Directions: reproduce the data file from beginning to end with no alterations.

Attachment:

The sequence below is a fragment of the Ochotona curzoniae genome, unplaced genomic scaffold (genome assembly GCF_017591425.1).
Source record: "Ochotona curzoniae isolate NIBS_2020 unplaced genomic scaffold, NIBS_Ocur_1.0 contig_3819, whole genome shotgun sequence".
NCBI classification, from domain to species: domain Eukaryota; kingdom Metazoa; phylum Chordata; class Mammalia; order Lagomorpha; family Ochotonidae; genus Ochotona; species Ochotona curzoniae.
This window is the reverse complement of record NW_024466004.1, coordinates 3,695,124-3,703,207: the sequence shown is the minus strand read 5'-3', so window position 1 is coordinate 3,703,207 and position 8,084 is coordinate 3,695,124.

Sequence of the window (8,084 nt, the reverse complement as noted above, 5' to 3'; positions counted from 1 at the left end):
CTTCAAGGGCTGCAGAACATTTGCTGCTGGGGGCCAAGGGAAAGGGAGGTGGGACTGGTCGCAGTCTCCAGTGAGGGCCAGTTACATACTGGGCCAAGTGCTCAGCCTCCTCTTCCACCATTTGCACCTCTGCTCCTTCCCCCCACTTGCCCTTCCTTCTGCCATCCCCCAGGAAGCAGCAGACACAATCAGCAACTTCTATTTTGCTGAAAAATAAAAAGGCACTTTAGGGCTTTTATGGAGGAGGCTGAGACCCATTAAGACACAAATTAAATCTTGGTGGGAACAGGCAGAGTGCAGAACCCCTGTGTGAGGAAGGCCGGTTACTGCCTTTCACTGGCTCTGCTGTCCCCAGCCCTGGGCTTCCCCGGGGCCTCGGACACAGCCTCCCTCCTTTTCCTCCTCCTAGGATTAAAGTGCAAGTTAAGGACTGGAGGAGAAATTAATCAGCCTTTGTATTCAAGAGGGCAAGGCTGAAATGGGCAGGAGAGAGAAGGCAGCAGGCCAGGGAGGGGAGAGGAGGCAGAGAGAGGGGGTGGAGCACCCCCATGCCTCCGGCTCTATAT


The sequence below is a fragment of the Ochotona curzoniae genome, unplaced genomic scaffold (genome assembly GCF_017591425.1).
Source record: "Ochotona curzoniae isolate NIBS_2020 unplaced genomic scaffold, NIBS_Ocur_1.0 contig_3819, whole genome shotgun sequence".
NCBI classification, from domain to species: domain Eukaryota; kingdom Metazoa; phylum Chordata; class Mammalia; order Lagomorpha; family Ochotonidae; genus Ochotona; species Ochotona curzoniae.
This window is the reverse complement of record NW_024466004.1, coordinates 3,695,124-3,703,207: the sequence shown is the minus strand read 5'-3', so window position 1 is coordinate 3,703,207 and position 8,084 is coordinate 3,695,124.

Sequence of the window (8,084 nt, the reverse complement as noted above, 5' to 3'; positions counted from 1 at the left end):
CTTCAAGGGCTGCAGAACATTTGCTGCTGGGGGCCAAGGGAAAGGGAGGTGGGACTGGTCGCAGTCTCCAGTGAGGGCCAGTTACATACTGGGCCAAGTGCTCAGCCTCCTCTTCCACCATTTGCACCTCTGCTCCTTCCCCCCACTTGCCCTTCCTTCTGCCATCCCCCAGGAAGCAGCAGACACAATCAGCAACTTCTATTTTGCTGAAAAATAAAAAGGCACTTTAGGGCTTTTATGGAGGAGGCTGAGACCCATTAAGACACAAATTAAATCTTGGTGGGAACAGGCAGAGTGCAGAACCCCTGTGTGAGGAAGGCCGGTTACTGCCTTTCACTGGCTCTGCTGTCCCCAGCCCTGGGCTTCCCCGGGGCCTCGGACACAGCCTCCCTCCTTTTCCTCCTCCTAGGATTAAAGTGCAAGTTAAGGACTGGAGGAGAAATTAATCAGCCTTTGTATTCAAGAGGGCAAGGCTGAAATGGGCAGGAGAGAGAAGGCAGCAGGCCAGGGAGGGGAGAGGAGGCAGAGAGAGGGGGTGGAGCACCCCCATGCCTCCGGCTCTATAT